In collaboration with the Sportsecyclopedia.com
With his career hanging in the balance, Los Angeles Dodgers left-handed pitcher Tommy John undergoes an experimental surgery designed to rebuild a torn ulnar collateral ligament in his elbow. The surgery was given a one percent chance of succeeding as Dr. Frank Jobe, the Dodgers team physician toon a tendon from John’s wrist and grafted it into the elbow. Tommy John would return 1976 and pitch another 14 years.
Tommy John was born May 22, 1963, in Terra Haute, Indiana. A two-sport star in high school, John chose baseball of basketball, when he signed his first professional contract with the Cleveland Indians in 1961. Two years later, Tommy John made his debut, playing parts of two seasons with the Tribe before he was traded to the Chicago White Sox. With the White Sox, John was a solid pitcher pitching on a bad team, posting an 82-80 record with a 2.95 ERA in seven seasons, making his first All-Star team in 1968. After the 1971 season, Tommy John was dealt again, this time to the Los Angeles Dodgers for Dick Allen. In Los Angeles, John had his greatest success posting a record of 40-15 over three seasons, including a 13-3 record in 1974 when his career came to an erupt halt.
At the age of 31, Tommy John was given two options by Dr. Frank Jobe, the Dodgers team doctor who diagnosed him with a torn ulnar collateral ligament. He could relearn how to pitch without a UCL, at a diminished velocity or he could undergo an experimental surgery where a ligament from his wrist was moved to his elbow, to create a new UCL. The surgery which had never been performed was given a one percent chance of being successful.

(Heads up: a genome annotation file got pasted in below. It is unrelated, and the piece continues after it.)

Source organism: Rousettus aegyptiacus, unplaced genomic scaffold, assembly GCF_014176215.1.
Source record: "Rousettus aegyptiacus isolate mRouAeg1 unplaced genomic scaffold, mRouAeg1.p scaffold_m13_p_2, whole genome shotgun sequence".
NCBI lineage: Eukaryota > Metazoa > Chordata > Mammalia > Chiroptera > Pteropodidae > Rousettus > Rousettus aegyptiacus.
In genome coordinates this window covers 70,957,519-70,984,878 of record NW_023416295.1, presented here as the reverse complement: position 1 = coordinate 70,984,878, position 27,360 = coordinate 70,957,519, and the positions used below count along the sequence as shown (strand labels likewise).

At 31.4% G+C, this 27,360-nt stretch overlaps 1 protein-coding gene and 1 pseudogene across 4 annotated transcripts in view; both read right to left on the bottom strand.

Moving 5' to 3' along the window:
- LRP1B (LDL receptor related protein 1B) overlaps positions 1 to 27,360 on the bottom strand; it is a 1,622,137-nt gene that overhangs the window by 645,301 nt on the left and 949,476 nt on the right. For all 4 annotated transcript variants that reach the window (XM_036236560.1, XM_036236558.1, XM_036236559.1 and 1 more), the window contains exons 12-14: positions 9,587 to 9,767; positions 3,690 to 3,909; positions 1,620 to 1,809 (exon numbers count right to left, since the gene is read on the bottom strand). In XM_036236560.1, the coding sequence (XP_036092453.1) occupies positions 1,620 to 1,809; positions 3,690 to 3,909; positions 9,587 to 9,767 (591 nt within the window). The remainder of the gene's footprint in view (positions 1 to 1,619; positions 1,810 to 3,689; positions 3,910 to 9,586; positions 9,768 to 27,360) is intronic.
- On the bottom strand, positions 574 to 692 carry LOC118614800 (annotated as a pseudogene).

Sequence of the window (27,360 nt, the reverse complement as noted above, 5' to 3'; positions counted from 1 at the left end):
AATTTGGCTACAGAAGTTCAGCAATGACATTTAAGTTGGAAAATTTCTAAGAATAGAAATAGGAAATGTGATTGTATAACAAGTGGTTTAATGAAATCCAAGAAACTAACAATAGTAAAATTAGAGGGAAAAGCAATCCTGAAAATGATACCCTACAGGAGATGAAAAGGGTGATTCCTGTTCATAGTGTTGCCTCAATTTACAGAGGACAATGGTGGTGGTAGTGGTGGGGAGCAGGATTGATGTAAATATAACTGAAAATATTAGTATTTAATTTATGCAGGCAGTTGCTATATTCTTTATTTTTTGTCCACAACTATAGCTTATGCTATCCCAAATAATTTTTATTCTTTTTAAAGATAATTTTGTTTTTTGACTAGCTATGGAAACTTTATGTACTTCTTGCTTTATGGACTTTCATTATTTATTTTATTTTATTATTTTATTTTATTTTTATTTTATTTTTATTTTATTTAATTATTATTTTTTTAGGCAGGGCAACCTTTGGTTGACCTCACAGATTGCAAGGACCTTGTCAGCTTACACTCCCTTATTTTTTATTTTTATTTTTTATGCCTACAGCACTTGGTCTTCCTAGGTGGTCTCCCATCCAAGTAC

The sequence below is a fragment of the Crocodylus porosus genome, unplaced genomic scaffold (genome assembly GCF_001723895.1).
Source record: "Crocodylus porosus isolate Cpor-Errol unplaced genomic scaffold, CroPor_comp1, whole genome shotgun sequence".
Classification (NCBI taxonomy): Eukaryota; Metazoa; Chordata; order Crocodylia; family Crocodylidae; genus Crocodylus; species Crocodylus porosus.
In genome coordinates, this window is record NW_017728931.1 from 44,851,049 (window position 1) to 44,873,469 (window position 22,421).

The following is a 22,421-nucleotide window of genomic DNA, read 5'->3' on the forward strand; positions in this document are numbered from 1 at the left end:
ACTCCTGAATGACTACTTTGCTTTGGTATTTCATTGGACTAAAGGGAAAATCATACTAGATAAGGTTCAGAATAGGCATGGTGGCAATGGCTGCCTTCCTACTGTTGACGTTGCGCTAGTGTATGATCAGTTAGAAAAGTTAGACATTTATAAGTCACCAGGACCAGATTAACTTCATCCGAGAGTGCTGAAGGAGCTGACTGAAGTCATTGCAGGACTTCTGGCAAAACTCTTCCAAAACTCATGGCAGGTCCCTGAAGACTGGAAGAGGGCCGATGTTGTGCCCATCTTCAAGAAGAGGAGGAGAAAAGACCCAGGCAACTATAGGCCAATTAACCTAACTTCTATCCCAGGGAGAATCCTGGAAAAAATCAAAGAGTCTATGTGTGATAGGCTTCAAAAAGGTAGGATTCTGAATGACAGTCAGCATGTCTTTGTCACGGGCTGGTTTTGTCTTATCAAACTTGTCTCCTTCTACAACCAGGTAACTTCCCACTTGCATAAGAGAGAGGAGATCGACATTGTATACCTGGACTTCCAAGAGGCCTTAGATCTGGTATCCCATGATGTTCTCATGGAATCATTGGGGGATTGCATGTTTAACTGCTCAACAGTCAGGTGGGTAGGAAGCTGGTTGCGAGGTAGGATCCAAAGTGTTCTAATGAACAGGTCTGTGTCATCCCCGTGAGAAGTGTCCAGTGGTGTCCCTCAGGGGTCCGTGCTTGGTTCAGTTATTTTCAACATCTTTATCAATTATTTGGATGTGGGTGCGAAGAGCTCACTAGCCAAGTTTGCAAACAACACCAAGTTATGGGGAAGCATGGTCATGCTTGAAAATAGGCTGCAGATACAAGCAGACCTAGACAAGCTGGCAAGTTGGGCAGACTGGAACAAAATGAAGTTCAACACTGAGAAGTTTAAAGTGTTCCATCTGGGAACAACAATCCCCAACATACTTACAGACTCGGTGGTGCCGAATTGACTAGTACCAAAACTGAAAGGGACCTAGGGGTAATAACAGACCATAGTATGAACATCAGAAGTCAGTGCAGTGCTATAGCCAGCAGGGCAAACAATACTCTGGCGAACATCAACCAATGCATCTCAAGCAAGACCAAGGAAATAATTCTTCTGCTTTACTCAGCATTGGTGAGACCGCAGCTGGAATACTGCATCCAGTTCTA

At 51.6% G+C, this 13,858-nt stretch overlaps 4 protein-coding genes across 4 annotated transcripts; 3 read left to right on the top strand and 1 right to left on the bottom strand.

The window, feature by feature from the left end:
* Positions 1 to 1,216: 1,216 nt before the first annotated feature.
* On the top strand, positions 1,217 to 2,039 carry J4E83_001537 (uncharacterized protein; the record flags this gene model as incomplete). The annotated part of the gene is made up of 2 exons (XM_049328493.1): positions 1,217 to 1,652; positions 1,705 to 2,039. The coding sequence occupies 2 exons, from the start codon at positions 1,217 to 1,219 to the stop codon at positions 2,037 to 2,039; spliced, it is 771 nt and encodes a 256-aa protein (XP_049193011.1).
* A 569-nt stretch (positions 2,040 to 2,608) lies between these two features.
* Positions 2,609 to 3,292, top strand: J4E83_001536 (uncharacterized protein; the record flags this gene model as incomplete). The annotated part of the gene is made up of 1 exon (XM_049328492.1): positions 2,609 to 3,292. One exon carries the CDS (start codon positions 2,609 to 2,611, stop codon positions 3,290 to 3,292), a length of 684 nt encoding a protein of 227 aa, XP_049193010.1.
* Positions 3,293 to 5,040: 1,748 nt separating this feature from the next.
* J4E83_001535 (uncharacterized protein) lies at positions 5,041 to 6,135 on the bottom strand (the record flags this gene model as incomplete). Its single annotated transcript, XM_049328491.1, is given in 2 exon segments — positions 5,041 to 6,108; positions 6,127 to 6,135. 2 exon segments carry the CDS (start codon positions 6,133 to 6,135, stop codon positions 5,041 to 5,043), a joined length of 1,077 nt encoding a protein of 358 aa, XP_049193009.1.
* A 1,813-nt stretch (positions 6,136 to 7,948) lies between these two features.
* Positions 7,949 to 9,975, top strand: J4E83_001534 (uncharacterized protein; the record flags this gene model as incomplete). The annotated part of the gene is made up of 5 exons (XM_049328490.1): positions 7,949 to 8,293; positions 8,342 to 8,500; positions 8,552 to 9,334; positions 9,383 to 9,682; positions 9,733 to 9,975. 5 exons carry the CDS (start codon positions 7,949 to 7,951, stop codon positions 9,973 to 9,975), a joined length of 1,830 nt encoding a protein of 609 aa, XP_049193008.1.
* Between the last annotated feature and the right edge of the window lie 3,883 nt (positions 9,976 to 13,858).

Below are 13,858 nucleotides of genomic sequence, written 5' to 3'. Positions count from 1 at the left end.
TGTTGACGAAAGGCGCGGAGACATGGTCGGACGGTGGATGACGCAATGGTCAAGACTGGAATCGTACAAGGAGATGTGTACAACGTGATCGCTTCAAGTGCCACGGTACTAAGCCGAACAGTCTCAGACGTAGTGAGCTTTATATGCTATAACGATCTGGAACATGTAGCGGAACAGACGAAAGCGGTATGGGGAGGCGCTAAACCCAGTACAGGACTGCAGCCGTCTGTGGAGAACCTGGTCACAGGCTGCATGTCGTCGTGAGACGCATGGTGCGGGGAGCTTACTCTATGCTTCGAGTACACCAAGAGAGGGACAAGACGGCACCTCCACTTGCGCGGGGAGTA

The surgery involved a long hard rehab that began with his elbow immobilized with a brace at a 90-degree angle for three months. Once he was able to begin, throwing Tommy John began to work with teammate Mike Marshall, who had a Ph.D. in kinesiology and helped him find a new way to pitch. After missing the entire 1975 season, Tommy John returned and won ten games with the Dodgers in 1976. A year later, Tommy John became a 20-game winner for the first time helping the Dodgers win back-to-back pennants while finishing second in Cy Young voting behind Steve Carlton of the Philadelphia Phillies.
After a second All-Star appearance with the Dodgers in 1978, Tommy John cashed in and signed a big deal with the New York Yankees. In New York, John finished second in the Cy Young voting to Mike Flanagan of the Baltimore Orioles in his first season with the Yankees in 1979 with 21 wins in 1979 and he made two All-Star appearances. Tommy John would spend four seasons in the Bronx, helping the Yankees to a pennant in 1981, where he proved to be a jinx as the Yankees lost to the Dodgers. Earlier Tommy John had been on the Dodgers when they lost the World Series to the Yankees in 1977 and 1978. Tommy John was traded to the California Angels in 1982 but returned to the Yankees in 1986 after spending four years in Anaheim and a half season with the Oakland Athletics.
Tommy John’s career would end with the Yankees in 1989, pitching 14 seasons after the surgery. By pitching 26 seasons, John set a record that was later broken by Nolan Ryan for most major league seasons. Over those 26 years, Tommy John posted a record of 288-231, with an ERA of 3.34 and 2,245 strikeouts. Incredibly, he won more games after the surgery (164) than before (124), while setting a record with 188 no decisions.
Four decades later, Tommy John surgery has become nearly routine, but despite 288 wins, the man who bravely had it done first has been egregiously ignored by the Hall of Fame. The time has come and Cooperstown needs to open the door, for the man who is the first to have the surgery done, saving and extending his career and many others.